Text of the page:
Johnny was too young to remember all of this very well. He only had a few vague shots in his head of things he heard and experienced at the time when he was seven years old.

There weren’t nearly enough suits for everyone. It was ugly chaos. People killed each other over suits. A lot of people killed each other over suits. People who couldn’t get suits straight-up died. Women and children died.

There were a few really bad years before things started to get just a little bit better and organized. People who were fortunate enough to have suits congregated in the large cities and started to form new and more-organized communities which centered around maintaining and continuing life.

Before you knew it. There was a new normal. People gathered and created communities. Created schools. Created jobs. Kept their families together. Built new families. Created new homes. Created new societies.

The Suits was one of those “societies,” but it wasn’t the only society. There were the Bikers.

The Bikers were the people who were never able to get the safety suits yet survived. They were called the Bikers because their main source of transportation were bicycles.

No one had any idea how they survived without the suits, just that they were scared of them, even though no one was really sure why exactly they were scared of them. Due to the high price and social nature of who got the suits when they were out, the Bikers were primarily the economically-disadvantaged and things only got worse for them after things changed.

Yet, they survived.

The Bikers barely talked. No one really knew about that either. It was speculated they simply didn’t open their mouths to fight the toxic air and maybe they had some sort of rare trait in their nasal cavity that allowed them to survive.

This was what Johnny knew, but it could have been made up. It was just what adults and teachers taught him growing up, but these same adults and teachers would barely tell him about himself.

Johnny was an orphan. That he knew. Who his parents were he didn’t know by name or much about them. He knew them by image recognition, but he didn’t even know their first names or his last name. He wasn’t old enough to know that information before it all happened.

One of his only memories of his parents was that they left for work in the morning one morning and never came back. He spent weeks at the daycare before he was shipped off to the Lost Childrens Center in downtown Detroit where he spent the rest of his life.

The Lost Children’s Center was a god send. That he knew. He would be dead without it. They got 50 suits somehow for the 27 kids they had there and locked themselves in the center for months once things went to Hell before anyone came out.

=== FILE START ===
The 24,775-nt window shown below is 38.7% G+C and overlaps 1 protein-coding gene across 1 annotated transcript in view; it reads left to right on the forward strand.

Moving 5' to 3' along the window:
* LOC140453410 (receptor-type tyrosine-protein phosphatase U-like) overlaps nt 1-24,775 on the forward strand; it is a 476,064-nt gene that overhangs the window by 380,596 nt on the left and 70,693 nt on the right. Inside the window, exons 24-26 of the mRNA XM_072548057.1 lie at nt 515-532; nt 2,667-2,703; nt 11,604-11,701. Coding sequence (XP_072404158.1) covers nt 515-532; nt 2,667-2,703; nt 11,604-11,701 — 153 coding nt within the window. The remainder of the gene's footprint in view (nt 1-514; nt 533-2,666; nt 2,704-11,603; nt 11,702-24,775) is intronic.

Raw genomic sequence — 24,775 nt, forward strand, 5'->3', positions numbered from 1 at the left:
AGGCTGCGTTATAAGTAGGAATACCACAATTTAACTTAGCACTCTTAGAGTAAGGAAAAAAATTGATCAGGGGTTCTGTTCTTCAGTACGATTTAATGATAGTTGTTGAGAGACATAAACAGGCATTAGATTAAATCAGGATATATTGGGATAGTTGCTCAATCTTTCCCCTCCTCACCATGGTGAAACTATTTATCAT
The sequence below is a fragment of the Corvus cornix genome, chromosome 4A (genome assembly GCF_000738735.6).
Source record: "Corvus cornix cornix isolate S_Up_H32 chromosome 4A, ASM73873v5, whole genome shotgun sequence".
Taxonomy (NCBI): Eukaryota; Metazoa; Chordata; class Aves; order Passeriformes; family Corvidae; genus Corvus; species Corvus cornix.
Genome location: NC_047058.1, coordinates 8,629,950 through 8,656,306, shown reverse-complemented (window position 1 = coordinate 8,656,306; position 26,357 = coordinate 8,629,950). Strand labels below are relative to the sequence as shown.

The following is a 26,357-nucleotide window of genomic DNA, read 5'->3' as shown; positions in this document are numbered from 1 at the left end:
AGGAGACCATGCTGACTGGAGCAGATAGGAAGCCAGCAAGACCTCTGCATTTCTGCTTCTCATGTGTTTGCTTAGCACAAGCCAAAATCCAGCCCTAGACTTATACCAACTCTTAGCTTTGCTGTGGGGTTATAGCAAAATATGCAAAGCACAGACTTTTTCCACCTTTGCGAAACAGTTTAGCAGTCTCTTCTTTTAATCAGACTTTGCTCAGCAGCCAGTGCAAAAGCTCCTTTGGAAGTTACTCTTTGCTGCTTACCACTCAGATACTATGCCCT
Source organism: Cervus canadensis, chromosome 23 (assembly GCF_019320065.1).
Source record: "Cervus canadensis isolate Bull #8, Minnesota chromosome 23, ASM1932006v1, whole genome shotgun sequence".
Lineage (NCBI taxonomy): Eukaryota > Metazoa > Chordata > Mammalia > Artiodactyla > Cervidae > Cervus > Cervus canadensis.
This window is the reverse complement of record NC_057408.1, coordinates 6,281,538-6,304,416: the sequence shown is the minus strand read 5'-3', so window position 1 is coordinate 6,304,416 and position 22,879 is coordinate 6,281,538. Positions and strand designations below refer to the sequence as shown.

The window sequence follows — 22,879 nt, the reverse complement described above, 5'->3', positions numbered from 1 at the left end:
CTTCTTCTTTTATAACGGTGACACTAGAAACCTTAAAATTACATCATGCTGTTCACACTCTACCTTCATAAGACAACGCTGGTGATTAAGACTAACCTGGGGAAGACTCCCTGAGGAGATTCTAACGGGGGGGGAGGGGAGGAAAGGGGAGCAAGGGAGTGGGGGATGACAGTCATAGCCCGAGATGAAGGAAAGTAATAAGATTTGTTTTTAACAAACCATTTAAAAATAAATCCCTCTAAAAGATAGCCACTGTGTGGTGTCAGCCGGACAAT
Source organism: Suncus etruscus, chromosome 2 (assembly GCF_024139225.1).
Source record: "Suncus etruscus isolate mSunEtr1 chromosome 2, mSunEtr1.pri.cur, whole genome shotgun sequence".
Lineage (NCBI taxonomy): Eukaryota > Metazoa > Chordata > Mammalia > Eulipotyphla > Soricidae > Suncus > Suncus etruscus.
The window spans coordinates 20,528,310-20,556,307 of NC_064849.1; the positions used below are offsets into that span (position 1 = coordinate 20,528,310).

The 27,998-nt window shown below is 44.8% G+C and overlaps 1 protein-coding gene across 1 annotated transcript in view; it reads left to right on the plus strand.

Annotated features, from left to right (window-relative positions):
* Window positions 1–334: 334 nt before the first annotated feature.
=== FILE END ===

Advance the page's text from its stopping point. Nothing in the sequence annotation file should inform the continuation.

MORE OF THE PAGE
Things were rough though, even when it calmed down. Food was scarce. Clean water was scarce. Medicine was scarce. The few adult employees who stayed at the center were able to get enough items to keep everyone alive, but it quickly became painfully clear they needed help, and they turned to the kids.

They trained the kids to go out and gather food. At first they just foraged around the city, but Johnny pushed things further. He would sneak off into the surrounding areas, because that’s where it was easiest to find the best, and most, food, and he specialized in fishing.

It was incredibly easy and fruitful. He got a bunch of poles and lures from sporting goods stores and would go out to rivers, creeks, and a few lakes out in the areas around the city and load up on all the fish he could catch.

He discovered the crawfish which would make him a Suit fortune, by accident. Earthworms were the best bait and he was upturning rocks to find one when he stumbled upon one of the crawfish, tucked up in the mud. He grabbed the thing to take it back to the center to ask the adults if it was an alien or something only to discover it was a delicacy.

Lobster was no longer available. Crab was no longer available. Clams were no longer available. Even fish like salmon were no longer available in Detroit. Crawfish was the only seafood anyone could have and Johnny was one of the only people brave enough, even among adults, to slip out there into the edges of the city and go get them.

Part of Johnny’s security blanket was it was believed Bikers would not harm children. This was believed simply because it was verbally spread that no child had ever been harmed by one.